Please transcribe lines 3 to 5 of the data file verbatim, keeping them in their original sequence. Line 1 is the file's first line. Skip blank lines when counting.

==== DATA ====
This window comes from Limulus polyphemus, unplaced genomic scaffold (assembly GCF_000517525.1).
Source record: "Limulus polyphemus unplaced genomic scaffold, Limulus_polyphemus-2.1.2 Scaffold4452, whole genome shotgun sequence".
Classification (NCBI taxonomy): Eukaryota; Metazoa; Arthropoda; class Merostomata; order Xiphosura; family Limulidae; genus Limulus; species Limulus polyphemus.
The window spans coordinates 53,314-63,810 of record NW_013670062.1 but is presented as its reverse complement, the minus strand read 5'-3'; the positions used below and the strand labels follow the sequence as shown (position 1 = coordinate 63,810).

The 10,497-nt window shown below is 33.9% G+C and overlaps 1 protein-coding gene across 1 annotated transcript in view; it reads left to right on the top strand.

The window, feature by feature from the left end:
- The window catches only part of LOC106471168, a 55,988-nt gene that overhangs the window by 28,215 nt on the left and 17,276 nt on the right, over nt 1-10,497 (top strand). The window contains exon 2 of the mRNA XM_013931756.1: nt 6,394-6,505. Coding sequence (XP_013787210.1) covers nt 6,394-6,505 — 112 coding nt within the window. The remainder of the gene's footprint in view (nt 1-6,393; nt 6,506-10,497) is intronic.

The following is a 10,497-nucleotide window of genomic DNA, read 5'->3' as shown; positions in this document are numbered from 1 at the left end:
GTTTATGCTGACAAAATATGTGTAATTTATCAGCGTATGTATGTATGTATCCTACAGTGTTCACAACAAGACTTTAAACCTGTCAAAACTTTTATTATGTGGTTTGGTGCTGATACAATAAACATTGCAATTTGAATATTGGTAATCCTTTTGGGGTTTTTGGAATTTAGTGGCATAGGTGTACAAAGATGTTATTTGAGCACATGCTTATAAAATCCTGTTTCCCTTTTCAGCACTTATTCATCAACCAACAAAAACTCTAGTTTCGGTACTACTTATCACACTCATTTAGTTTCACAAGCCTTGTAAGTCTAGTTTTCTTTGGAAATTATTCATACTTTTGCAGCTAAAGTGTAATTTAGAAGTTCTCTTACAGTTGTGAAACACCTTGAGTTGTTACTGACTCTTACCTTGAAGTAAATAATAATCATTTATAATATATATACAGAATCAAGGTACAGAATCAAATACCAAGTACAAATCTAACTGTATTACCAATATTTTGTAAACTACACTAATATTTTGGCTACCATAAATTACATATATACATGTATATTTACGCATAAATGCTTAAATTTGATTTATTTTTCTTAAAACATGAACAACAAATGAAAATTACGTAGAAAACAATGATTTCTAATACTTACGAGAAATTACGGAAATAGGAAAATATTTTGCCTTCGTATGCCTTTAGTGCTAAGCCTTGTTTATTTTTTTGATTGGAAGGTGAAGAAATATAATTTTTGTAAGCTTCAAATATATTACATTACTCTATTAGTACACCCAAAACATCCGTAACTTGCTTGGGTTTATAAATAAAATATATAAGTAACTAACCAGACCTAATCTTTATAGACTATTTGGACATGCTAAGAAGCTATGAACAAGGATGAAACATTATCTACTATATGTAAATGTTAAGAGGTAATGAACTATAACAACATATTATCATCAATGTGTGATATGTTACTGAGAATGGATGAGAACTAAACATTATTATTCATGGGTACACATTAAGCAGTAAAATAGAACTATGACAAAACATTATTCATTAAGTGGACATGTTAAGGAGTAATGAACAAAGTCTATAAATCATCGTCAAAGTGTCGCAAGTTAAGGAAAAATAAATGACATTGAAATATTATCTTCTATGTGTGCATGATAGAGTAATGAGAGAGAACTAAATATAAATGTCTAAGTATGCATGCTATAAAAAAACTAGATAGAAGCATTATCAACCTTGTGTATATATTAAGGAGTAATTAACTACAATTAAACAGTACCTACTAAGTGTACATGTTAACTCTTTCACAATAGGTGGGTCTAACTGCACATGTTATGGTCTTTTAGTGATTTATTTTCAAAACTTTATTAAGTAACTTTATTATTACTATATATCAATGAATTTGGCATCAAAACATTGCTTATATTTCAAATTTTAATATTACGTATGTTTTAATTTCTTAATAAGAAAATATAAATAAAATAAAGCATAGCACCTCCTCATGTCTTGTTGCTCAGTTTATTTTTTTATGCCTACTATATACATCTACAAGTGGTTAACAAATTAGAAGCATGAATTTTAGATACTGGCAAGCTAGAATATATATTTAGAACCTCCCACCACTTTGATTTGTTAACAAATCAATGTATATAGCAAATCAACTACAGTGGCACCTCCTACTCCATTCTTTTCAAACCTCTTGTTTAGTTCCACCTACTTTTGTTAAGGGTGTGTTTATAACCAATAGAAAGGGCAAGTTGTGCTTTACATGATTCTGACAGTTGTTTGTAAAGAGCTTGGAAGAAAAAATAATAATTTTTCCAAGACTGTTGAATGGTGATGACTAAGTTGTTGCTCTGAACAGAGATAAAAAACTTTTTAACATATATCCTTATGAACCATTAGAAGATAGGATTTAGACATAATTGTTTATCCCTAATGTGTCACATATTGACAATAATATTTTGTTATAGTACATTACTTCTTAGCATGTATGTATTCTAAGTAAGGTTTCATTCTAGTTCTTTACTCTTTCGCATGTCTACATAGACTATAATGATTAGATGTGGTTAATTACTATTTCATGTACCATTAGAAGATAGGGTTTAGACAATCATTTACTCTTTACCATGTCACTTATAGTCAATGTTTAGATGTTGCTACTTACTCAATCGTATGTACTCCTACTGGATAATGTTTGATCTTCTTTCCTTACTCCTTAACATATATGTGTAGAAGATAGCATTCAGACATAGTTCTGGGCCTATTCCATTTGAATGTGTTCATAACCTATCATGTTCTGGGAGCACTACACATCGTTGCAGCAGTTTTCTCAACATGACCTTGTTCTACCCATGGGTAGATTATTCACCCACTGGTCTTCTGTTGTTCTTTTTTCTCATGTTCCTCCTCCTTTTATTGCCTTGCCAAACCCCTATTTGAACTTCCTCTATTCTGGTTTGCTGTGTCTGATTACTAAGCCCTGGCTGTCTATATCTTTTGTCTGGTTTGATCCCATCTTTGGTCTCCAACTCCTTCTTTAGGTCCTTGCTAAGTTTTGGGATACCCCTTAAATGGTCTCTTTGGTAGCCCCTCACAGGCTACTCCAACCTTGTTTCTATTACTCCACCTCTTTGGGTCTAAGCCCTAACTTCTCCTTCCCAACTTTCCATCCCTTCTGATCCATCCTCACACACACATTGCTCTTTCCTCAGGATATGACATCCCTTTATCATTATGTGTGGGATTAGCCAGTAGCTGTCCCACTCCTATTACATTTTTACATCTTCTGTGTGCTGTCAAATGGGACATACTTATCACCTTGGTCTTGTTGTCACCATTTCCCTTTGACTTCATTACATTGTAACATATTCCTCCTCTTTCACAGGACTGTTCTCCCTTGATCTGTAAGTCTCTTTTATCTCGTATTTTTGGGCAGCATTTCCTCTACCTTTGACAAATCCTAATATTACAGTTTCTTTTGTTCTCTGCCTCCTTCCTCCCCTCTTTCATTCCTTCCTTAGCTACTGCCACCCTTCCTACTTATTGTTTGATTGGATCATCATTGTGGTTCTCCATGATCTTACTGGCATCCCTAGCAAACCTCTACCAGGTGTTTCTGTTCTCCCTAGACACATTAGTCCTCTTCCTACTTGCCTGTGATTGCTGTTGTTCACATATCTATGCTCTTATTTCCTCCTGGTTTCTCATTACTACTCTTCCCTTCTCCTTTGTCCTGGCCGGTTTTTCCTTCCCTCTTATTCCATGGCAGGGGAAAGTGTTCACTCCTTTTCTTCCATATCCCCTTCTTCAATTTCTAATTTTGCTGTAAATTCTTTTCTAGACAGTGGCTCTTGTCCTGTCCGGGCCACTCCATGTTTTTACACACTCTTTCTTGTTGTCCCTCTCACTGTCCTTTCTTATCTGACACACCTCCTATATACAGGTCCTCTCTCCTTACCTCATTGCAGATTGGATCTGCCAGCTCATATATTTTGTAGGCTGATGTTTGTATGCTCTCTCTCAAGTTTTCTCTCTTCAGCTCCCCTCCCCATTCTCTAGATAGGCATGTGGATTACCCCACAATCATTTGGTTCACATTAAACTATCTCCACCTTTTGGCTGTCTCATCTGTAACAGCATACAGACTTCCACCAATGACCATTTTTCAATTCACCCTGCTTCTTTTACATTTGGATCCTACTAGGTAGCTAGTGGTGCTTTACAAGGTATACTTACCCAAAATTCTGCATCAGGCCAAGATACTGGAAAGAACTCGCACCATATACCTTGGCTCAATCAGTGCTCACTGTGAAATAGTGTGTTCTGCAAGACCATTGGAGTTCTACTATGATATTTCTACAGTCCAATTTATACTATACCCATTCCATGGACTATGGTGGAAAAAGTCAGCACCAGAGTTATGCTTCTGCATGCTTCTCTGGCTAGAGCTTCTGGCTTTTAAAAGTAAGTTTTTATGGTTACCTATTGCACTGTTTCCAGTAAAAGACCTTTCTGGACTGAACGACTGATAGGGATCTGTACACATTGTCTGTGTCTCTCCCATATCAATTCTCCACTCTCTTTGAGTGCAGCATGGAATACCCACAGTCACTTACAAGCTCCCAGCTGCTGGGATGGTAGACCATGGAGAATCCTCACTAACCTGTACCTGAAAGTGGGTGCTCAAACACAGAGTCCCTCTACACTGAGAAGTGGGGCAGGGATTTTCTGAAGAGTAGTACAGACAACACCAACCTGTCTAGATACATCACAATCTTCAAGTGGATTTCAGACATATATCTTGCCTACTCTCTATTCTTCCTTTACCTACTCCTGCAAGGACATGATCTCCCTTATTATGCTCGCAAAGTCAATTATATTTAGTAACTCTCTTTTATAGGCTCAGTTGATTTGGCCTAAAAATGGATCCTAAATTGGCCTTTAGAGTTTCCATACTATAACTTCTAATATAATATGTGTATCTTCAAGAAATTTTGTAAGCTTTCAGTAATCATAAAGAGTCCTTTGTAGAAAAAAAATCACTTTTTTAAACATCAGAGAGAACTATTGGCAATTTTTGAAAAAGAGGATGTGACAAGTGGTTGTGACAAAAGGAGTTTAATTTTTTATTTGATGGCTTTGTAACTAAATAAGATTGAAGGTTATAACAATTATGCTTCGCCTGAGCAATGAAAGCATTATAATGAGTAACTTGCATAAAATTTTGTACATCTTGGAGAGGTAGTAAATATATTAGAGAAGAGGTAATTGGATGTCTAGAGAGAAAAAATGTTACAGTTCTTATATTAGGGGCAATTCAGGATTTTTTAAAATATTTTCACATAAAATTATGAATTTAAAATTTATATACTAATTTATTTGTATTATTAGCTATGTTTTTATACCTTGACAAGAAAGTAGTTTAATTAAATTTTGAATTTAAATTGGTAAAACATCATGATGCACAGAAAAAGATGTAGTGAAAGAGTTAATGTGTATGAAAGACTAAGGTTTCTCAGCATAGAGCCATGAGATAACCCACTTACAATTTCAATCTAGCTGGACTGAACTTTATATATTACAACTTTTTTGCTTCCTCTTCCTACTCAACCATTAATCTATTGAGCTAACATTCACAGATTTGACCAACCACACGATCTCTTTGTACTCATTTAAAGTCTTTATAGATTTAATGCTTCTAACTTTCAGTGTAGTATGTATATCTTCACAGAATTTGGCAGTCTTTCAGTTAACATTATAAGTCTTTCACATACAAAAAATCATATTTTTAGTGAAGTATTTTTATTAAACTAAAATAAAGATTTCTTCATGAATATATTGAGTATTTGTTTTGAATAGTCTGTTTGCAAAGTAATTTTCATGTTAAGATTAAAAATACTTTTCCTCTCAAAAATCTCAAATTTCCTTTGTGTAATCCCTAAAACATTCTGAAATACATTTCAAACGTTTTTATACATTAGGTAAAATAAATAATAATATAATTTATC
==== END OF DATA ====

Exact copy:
Classification (NCBI taxonomy): Eukaryota; Metazoa; Arthropoda; class Merostomata; order Xiphosura; family Limulidae; genus Limulus; species Limulus polyphemus.
The window spans coordinates 53,314-63,810 of record NW_013670062.1 but is presented as its reverse complement, the minus strand read 5'-3'; the positions used below and the strand labels follow the sequence as shown (position 1 = coordinate 63,810).

The 10,497-nt window shown below is 33.9% G+C and overlaps 1 protein-coding gene across 1 annotated transcript in view; it reads left to right on the top strand.